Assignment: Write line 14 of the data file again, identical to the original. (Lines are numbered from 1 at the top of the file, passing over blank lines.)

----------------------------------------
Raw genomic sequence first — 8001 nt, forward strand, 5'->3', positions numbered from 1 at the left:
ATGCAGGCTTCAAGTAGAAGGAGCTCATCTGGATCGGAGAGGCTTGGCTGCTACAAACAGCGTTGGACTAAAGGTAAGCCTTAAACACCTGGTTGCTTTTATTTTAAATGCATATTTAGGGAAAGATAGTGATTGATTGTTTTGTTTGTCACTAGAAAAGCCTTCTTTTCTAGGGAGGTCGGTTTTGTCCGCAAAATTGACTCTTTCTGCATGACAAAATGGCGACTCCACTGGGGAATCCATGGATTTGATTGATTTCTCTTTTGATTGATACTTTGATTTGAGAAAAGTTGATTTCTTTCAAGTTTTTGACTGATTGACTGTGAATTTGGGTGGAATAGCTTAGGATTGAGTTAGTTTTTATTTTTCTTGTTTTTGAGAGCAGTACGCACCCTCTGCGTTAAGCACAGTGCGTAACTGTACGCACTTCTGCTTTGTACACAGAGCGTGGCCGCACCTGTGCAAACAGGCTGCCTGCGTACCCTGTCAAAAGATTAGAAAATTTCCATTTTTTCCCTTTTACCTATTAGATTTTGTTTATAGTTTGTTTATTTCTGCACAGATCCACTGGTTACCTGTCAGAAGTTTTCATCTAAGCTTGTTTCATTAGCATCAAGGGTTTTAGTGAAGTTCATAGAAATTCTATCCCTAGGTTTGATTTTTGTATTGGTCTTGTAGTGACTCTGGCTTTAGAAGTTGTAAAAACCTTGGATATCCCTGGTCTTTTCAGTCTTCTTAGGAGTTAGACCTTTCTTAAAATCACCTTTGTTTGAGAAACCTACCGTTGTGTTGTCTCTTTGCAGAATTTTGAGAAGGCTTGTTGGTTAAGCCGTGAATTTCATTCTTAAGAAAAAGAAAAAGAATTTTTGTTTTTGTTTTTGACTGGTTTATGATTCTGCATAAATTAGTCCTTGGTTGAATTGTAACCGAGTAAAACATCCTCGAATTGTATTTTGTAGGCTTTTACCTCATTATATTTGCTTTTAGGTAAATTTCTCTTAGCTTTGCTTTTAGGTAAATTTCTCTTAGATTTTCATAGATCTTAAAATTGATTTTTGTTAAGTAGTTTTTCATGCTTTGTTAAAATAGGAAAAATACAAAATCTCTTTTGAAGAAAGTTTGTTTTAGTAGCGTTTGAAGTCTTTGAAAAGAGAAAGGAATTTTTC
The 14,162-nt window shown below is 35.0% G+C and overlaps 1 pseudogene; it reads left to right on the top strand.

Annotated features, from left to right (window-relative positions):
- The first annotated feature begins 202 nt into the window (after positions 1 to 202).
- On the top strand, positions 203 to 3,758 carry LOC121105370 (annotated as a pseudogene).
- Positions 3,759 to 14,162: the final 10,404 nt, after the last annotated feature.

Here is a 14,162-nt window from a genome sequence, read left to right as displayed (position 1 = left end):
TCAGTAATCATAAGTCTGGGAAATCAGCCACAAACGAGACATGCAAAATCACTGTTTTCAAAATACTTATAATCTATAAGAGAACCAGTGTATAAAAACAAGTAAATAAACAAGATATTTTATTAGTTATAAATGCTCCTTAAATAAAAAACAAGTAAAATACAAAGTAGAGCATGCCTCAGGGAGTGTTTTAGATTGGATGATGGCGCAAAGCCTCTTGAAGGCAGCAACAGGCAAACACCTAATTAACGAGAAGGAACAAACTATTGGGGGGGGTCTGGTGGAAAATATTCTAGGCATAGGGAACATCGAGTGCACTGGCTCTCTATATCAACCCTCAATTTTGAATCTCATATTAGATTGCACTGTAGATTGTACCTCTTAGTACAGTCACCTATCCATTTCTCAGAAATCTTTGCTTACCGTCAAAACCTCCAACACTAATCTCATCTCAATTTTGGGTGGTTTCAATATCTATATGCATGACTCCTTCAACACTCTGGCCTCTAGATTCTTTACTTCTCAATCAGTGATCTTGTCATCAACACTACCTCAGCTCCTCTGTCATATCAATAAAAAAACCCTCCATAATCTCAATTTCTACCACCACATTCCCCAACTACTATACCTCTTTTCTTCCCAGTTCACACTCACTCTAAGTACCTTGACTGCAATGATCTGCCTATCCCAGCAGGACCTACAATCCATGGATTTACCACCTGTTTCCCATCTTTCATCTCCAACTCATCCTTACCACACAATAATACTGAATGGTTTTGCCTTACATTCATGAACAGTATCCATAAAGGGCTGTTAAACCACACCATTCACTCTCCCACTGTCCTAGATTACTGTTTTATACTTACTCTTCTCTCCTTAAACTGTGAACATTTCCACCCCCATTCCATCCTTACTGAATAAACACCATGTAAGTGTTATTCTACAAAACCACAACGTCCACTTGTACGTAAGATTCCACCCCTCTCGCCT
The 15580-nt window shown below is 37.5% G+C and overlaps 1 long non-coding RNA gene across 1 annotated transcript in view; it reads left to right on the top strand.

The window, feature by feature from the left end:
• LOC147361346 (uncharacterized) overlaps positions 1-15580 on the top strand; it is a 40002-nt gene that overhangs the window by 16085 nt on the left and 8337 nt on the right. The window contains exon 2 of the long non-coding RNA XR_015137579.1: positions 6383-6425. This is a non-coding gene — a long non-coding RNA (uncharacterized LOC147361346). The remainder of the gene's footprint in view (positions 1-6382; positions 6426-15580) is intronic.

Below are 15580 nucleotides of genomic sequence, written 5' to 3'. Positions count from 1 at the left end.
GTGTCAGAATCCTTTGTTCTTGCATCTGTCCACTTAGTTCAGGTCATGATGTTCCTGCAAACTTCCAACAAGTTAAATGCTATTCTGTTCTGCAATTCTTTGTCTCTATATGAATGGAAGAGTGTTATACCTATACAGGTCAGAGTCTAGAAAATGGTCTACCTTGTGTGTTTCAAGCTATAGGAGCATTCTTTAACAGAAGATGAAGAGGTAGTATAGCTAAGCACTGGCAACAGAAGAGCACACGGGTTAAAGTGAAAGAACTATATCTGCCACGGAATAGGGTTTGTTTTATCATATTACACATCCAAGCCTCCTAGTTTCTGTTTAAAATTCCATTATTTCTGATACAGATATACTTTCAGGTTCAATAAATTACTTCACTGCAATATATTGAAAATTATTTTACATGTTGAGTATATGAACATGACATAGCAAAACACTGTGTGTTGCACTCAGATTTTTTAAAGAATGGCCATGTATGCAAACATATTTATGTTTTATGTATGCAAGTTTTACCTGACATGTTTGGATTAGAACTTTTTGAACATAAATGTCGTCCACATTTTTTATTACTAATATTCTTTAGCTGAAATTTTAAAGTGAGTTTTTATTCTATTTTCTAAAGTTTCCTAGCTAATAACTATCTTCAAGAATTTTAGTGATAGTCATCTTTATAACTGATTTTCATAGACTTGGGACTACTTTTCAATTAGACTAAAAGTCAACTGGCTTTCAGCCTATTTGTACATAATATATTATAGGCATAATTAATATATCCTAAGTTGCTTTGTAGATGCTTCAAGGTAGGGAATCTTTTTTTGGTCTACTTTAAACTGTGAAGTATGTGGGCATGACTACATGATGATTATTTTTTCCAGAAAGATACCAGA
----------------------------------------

GTGTCAGAATCCTTTGTTCTTGCATCTGTCCACTTAGTTCAGGTCATGATGTTCCTGCAAACTTCCAACAAGTTAAATGCTATTCTGTTCTGCAATTCTTTGTCTCTATATGAATGGAAGAGTGTTATACCTATACAGGTCAGAGTCTAGAAAATGGTCTACCTTGTGTGTTTCAAGCTATAGGAGCATTCTTTAACAGAAGATGAAGAGGTAGTATAGCTAAGCACTGGCAACAGAAGAGCACACGGGTTAAAGTGAAAGAACTATATCTGCCACGGAATAGGGTTTGTTTTATCATATTACACATCCAAGCCTCCTAGTTTCTGTTTAAAATTCCATTATTTCTGATACAGATATACTTTCAGGTTCAATAAATTACTTCACTGCAATATATTGAAAATTATTTTACATGTTGAGTATATGAACATGACATAGCAAAACACTGTGTGTTGCACTCAGATTTTTTAAAGAATGGCCATGTATGCAAACATATTTATGTTTTATGTATGCAAGTTTTACCTGACATGTTTGGATTAGAACTTTTTGAACATAAATGTCGTCCACATTTTTTATTACTAATATTCTTTAGCTGAAATTTTAAAGTGAGTTTTTATTCTATTTTCTAAAGTTTCCTAGCTAATAACTATCTTCAAGAATTTTAGTGATAGTCATCTTTATAACTGATTTTCATAGACTTGGGACTACTTTTCAATTAGACTAAAAGTCAACTGGCTTTCAGCCTATTTGTACATAATATATTATAGGCATAATTAATATATCCTAAGTTGCTTTGTAGATGCTTCAAGGTAGGGAATCTTTTTTTGGTCTACTTTAAACTGTGAAGTATGTGGGCATGACTACATGATGATTATTTTTTCCAGAAAGATACCAGA